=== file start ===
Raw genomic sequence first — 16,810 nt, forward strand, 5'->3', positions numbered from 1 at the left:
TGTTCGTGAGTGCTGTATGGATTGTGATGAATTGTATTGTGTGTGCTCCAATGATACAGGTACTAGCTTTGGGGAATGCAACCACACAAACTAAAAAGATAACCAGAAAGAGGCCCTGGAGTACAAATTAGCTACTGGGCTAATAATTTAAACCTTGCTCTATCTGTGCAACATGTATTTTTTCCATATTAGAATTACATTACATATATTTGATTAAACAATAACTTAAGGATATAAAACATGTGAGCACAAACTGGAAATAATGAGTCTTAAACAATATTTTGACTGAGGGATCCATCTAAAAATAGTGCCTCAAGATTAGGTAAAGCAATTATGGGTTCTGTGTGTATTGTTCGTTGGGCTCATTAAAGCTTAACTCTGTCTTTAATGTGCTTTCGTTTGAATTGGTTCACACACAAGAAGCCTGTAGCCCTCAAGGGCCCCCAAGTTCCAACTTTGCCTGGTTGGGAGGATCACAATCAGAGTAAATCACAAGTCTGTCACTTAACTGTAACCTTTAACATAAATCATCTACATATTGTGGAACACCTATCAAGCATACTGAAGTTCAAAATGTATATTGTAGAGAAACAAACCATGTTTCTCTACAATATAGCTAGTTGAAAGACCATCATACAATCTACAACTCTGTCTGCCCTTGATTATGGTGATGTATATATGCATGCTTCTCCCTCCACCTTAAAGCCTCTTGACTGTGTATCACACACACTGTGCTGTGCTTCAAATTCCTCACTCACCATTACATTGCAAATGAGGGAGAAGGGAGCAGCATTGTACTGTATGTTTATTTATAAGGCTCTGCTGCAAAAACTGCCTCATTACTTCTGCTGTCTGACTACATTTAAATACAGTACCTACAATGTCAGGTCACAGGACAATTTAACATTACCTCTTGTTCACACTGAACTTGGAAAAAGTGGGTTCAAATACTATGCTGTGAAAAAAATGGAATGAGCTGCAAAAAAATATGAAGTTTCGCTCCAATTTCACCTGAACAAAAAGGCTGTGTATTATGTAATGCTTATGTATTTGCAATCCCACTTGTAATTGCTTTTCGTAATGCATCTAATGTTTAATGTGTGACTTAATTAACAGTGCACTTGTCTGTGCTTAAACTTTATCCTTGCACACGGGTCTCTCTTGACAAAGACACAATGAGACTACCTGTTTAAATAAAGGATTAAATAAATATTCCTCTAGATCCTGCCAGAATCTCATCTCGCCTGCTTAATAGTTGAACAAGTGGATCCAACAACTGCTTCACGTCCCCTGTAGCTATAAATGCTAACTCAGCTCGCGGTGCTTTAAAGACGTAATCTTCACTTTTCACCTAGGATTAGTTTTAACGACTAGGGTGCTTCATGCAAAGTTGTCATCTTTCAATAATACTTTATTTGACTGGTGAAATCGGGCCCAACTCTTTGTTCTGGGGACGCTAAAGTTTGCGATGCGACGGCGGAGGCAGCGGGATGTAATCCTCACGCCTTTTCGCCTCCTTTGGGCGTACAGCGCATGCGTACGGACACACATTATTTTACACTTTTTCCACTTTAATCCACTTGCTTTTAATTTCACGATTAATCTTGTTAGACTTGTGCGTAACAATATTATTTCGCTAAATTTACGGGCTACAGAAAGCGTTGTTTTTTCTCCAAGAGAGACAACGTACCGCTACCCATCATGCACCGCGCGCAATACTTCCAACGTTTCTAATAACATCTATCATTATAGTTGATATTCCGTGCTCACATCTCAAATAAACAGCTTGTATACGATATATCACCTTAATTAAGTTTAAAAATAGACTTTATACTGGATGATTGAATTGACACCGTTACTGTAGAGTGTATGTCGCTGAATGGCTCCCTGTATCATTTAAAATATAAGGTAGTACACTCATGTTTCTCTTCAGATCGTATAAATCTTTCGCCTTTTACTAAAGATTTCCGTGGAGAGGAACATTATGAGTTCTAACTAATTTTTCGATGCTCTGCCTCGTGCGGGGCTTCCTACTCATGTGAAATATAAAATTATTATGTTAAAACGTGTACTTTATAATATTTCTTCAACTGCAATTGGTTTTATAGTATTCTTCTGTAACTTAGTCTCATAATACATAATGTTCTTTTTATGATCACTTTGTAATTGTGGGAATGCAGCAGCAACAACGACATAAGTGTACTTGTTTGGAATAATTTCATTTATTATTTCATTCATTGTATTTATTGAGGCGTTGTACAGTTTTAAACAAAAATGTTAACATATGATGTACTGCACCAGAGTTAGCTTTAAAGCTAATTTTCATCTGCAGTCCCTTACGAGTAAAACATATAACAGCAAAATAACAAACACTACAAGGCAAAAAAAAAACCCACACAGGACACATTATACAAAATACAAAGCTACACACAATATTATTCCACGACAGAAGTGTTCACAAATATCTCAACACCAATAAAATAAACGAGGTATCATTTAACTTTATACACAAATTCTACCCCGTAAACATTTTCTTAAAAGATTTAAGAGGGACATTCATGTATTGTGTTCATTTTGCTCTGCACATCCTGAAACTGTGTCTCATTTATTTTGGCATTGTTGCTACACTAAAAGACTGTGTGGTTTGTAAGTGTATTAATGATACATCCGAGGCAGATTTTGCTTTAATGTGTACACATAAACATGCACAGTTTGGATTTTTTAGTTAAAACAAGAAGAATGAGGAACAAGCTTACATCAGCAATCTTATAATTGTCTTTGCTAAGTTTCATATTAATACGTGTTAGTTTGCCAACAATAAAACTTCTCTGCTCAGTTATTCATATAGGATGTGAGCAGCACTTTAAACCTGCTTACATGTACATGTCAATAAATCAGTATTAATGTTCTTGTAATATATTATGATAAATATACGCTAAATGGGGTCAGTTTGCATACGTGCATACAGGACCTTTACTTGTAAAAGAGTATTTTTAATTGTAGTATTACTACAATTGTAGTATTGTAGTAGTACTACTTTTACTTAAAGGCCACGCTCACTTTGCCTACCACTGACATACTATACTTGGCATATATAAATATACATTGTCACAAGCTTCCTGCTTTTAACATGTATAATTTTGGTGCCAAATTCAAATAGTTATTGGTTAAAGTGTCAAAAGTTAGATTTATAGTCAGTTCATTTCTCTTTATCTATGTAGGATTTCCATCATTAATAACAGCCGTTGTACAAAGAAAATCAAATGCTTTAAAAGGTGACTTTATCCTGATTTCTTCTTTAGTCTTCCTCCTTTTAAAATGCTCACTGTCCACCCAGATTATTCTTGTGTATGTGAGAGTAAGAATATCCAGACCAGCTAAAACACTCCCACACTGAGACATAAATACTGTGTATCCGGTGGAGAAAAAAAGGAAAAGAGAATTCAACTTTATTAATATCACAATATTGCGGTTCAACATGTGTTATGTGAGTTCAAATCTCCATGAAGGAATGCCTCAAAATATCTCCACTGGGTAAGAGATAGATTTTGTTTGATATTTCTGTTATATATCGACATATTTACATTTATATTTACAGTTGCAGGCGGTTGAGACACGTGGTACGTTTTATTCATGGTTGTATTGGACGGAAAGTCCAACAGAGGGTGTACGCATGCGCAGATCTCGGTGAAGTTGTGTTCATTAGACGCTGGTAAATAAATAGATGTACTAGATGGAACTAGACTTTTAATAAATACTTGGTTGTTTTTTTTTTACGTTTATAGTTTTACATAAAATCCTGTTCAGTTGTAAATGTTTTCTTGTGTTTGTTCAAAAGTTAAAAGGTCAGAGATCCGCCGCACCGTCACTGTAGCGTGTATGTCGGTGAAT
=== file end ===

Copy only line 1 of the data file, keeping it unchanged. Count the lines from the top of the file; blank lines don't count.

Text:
Raw genomic sequence first — 16,810 nt, forward strand, 5'->3', positions numbered from 1 at the left: